The Supreme Court went on to explain that section 47 is not an evidentiary privilege excluding evidence but instead operates as a limitation upon liability. “Indeed, on brief reflection, it is quite clear that section 47(2) has never been thought to bar the evidentiary use of every ‘statement or publication’ made in the course of a judicial proceeding: answers to interrogatories or to questions at depositions are, for example, routinely admitted into evidence and relied on in determining liability, even though they are clearly ‘statements made in the course of a judicial proceeding.’ Thus, while 47(2) bars certain tort causes of action which are predicated on a judicial statement or publication itself, the section does not create an evidentiary privilege for such statements. Accordingly, when allegations of misconduct properly put an individual's intent at issue in a civil action, statements made during the course of a judicial proceeding may be used for evidentiary purposes in determining whether the individual acted with the requisite intent. [Citations.]” (Id. at p. 1168, 232 Cal.Rptr. 567, 728 P.2d 1202.)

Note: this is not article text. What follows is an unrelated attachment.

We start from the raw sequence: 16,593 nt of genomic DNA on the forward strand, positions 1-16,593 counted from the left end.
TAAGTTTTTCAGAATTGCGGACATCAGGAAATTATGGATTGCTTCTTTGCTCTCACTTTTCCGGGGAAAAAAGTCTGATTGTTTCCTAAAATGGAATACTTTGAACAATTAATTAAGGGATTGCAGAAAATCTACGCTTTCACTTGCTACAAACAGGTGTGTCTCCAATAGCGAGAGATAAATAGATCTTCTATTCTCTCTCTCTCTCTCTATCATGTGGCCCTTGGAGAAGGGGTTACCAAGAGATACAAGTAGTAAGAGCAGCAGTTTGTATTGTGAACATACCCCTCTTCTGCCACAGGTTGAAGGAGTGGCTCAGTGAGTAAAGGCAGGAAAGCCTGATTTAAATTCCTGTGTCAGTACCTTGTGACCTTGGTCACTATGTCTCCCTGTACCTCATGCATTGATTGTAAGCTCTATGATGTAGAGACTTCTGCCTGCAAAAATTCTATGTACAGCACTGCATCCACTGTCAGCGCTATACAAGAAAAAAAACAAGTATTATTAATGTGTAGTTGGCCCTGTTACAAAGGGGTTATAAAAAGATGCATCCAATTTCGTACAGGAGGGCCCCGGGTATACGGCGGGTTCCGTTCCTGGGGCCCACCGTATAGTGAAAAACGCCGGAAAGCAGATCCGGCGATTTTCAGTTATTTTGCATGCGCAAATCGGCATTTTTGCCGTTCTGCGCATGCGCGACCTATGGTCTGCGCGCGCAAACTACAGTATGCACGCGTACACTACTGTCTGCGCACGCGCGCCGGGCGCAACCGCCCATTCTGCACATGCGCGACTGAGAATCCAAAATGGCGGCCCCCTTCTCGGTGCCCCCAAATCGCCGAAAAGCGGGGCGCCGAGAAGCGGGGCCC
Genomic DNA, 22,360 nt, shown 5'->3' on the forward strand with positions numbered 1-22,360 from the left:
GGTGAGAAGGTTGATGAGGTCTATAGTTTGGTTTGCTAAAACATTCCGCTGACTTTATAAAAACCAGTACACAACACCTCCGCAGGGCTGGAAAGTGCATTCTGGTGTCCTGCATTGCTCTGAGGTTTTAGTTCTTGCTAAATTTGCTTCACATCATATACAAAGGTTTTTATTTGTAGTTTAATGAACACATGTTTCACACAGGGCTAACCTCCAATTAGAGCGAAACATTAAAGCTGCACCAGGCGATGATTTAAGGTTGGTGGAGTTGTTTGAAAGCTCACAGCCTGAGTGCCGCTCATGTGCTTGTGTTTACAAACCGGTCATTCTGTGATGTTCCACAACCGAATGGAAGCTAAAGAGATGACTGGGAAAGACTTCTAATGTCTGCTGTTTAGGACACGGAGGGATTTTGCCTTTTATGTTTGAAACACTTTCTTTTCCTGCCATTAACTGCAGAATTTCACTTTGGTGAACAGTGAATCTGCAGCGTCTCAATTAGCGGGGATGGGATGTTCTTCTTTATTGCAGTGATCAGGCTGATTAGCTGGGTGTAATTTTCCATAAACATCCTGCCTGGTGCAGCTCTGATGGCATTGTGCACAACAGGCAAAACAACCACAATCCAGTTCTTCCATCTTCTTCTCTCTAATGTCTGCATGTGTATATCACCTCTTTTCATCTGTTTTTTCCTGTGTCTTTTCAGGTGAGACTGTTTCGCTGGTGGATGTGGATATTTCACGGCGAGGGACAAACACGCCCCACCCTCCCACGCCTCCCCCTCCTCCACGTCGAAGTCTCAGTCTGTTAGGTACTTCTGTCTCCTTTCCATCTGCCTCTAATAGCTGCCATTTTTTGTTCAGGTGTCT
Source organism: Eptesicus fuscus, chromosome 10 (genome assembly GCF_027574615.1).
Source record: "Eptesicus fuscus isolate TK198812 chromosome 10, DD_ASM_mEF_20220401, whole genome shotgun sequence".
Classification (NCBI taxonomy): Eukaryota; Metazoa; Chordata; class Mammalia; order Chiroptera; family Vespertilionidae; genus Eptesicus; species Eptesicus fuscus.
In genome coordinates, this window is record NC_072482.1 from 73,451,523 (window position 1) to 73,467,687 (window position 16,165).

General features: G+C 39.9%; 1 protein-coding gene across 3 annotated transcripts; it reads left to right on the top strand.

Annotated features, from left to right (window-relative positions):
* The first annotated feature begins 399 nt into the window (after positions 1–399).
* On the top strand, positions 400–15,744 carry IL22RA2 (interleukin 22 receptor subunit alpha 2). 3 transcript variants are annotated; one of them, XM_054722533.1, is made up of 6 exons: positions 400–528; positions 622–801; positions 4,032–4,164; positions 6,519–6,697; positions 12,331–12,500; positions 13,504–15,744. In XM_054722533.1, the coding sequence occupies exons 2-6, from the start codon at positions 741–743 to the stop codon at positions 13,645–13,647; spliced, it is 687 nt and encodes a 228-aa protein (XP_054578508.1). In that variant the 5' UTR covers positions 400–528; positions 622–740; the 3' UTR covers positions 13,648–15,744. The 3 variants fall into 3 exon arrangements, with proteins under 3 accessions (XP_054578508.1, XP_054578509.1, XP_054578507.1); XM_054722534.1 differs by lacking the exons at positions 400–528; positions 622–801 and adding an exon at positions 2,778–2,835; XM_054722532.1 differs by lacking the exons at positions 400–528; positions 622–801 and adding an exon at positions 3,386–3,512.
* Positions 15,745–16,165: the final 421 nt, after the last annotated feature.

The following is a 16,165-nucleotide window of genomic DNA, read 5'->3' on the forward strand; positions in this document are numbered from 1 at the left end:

California courts have recognized that the section 47 privilege, rooted in defamation, only applies where the cause of action arises out of the publication. In Fellows v. National Enquirer, Inc. (1986) 42 Cal.3d 234, 228 Cal.Rptr. 215, 721 P.2d 97 our Supreme Court noted that statutory restrictions on libel and slander actions such as the section 47, subdivision 2 privilege “have been applied to nondefamation claims when such claims were based on defamatory language.” (Id. at p. 243, 228 Cal.Rptr. 215, 721 P.2d 97; see p. 244, fn. 11, 228 Cal.Rptr. 215, 721 P.2d 97; and cases cited.) All of these cases arose out of a publication in a public or judicial proceeding.